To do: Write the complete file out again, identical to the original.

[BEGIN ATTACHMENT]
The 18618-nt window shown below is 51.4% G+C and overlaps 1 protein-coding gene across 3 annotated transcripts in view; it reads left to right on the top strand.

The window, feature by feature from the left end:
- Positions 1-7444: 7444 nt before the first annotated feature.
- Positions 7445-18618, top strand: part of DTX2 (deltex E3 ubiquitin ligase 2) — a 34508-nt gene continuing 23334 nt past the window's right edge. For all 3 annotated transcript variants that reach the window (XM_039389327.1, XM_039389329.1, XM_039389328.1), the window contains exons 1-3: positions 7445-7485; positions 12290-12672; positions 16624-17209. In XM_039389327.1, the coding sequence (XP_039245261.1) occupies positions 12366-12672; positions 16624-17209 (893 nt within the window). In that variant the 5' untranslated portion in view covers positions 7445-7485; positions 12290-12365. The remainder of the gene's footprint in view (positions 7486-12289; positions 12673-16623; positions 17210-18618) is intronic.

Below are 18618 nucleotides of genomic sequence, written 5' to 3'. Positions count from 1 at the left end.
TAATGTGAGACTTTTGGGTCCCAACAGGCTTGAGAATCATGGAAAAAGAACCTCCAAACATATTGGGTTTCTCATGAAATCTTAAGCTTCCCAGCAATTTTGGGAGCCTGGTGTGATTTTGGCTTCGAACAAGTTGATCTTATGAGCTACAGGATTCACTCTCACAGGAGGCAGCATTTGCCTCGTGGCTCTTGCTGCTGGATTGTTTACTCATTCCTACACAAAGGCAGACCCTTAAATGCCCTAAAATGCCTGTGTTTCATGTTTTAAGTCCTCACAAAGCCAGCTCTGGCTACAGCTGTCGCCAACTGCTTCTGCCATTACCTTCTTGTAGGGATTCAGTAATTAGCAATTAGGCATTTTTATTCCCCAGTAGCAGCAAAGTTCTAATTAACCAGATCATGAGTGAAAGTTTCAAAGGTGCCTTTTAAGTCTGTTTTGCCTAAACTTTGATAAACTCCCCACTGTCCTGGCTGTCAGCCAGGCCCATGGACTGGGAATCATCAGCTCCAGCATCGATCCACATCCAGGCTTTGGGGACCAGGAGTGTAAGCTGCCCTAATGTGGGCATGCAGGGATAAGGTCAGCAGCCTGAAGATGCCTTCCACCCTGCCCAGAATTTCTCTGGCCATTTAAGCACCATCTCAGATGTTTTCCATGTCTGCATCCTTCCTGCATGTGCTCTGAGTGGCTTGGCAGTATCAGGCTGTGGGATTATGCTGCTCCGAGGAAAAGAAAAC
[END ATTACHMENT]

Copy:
The 18618-nt window shown below is 51.4% G+C and overlaps 1 protein-coding gene across 3 annotated transcripts in view; it reads left to right on the top strand.

The window, feature by feature from the left end:
- Positions 1-7444: 7444 nt before the first annotated feature.
- Positions 7445-18618, top strand: part of DTX2 (deltex E3 ubiquitin ligase 2) — a 34508-nt gene continuing 23334 nt past the window's right edge. For all 3 annotated transcript variants that reach the window (XM_039389327.1, XM_039389329.1, XM_039389328.1), the window contains exons 1-3: positions 7445-7485; positions 12290-12672; positions 16624-17209. In XM_039389327.1, the coding sequence (XP_039245261.1) occupies positions 12366-12672; positions 16624-17209 (893 nt within the window). In that variant the 5' untranslated portion in view covers positions 7445-7485; positions 12290-12365. The remainder of the gene's footprint in view (positions 7486-12289; positions 12673-16623; positions 17210-18618) is intronic.

Below are 18618 nucleotides of genomic sequence, written 5' to 3'. Positions count from 1 at the left end.
TAATGTGAGACTTTTGGGTCCCAACAGGCTTGAGAATCATGGAAAAAGAACCTCCAAACATATTGGGTTTCTCATGAAATCTTAAGCTTCCCAGCAATTTTGGGAGCCTGGTGTGATTTTGGCTTCGAACAAGTTGATCTTATGAGCTACAGGATTCACTCTCACAGGAGGCAGCATTTGCCTCGTGGCTCTTGCTGCTGGATTGTTTACTCATTCCTACACAAAGGCAGACCCTTAAATGCCCTAAAATGCCTGTGTTTCATGTTTTAAGTCCTCACAAAGCCAGCTCTGGCTACAGCTGTCGCCAACTGCTTCTGCCATTACCTTCTTGTAGGGATTCAGTAATTAGCAATTAGGCATTTTTATTCCCCAGTAGCAGCAAAGTTCTAATTAACCAGATCATGAGTGAAAGTTTCAAAGGTGCCTTTTAAGTCTGTTTTGCCTAAACTTTGATAAACTCCCCACTGTCCTGGCTGTCAGCCAGGCCCATGGACTGGGAATCATCAGCTCCAGCATCGATCCACATCCAGGCTTTGGGGACCAGGAGTGTAAGCTGCCCTAATGTGGGCATGCAGGGATAAGGTCAGCAGCCTGAAGATGCCTTCCACCCTGCCCAGAATTTCTCTGGCCATTTAAGCACCATCTCAGATGTTTTCCATGTCTGCATCCTTCCTGCATGTGCTCTGAGTGGCTTGGCAGTATCAGGCTGTGGGATTATGCTGCTCCGAGGAAAAGAAAAC